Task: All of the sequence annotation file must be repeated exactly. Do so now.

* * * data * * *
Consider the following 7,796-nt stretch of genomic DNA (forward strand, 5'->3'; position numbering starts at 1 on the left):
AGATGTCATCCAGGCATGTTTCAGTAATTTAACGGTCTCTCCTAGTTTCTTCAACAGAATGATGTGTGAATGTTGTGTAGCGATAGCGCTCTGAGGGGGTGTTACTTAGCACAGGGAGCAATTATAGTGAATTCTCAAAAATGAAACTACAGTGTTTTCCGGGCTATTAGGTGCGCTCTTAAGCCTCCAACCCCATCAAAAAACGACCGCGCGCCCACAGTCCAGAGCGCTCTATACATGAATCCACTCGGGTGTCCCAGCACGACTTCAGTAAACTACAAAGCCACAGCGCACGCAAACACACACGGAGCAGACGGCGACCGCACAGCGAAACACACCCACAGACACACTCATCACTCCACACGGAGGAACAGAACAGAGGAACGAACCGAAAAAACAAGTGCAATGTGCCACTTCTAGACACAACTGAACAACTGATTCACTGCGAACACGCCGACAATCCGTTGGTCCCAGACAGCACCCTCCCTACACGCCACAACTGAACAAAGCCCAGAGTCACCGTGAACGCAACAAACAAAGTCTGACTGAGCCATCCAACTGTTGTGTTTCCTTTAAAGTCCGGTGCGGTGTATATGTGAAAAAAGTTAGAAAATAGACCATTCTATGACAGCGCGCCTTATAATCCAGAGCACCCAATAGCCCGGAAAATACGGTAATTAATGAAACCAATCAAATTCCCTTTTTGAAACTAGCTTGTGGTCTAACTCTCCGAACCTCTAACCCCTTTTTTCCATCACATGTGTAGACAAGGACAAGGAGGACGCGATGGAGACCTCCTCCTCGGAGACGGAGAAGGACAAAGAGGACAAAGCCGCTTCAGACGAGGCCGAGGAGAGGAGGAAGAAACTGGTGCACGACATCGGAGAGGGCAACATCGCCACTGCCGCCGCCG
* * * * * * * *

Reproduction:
Consider the following 7,796-nt stretch of genomic DNA (forward strand, 5'->3'; position numbering starts at 1 on the left):
AGATGTCATCCAGGCATGTTTCAGTAATTTAACGGTCTCTCCTAGTTTCTTCAACAGAATGATGTGTGAATGTTGTGTAGCGATAGCGCTCTGAGGGGGTGTTACTTAGCACAGGGAGCAATTATAGTGAATTCTCAAAAATGAAACTACAGTGTTTTCCGGGCTATTAGGTGCGCTCTTAAGCCTCCAACCCCATCAAAAAACGACCGCGCGCCCACAGTCCAGAGCGCTCTATACATGAATCCACTCGGGTGTCCCAGCACGACTTCAGTAAACTACAAAGCCACAGCGCACGCAAACACACACGGAGCAGACGGCGACCGCACAGCGAAACACACCCACAGACACACTCATCACTCCACACGGAGGAACAGAACAGAGGAACGAACCGAAAAAACAAGTGCAATGTGCCACTTCTAGACACAACTGAACAACTGATTCACTGCGAACACGCCGACAATCCGTTGGTCCCAGACAGCACCCTCCCTACACGCCACAACTGAACAAAGCCCAGAGTCACCGTGAACGCAACAAACAAAGTCTGACTGAGCCATCCAACTGTTGTGTTTCCTTTAAAGTCCGGTGCGGTGTATATGTGAAAAAAGTTAGAAAATAGACCATTCTATGACAGCGCGCCTTATAATCCAGAGCACCCAATAGCCCGGAAAATACGGTAATTAATGAAACCAATCAAATTCCCTTTTTGAAACTAGCTTGTGGTCTAACTCTCCGAACCTCTAACCCCTTTTTTCCATCACATGTGTAGACAAGGACAAGGAGGACGCGATGGAGACCTCCTCCTCGGAGACGGAGAAGGACAAAGAGGACAAAGCCGCTTCAGACGAGGCCGAGGAGAGGAGGAAGAAACTGGTGCACGACATCGGAGAGGGCAACATCGCCACTGCCGCCGCCG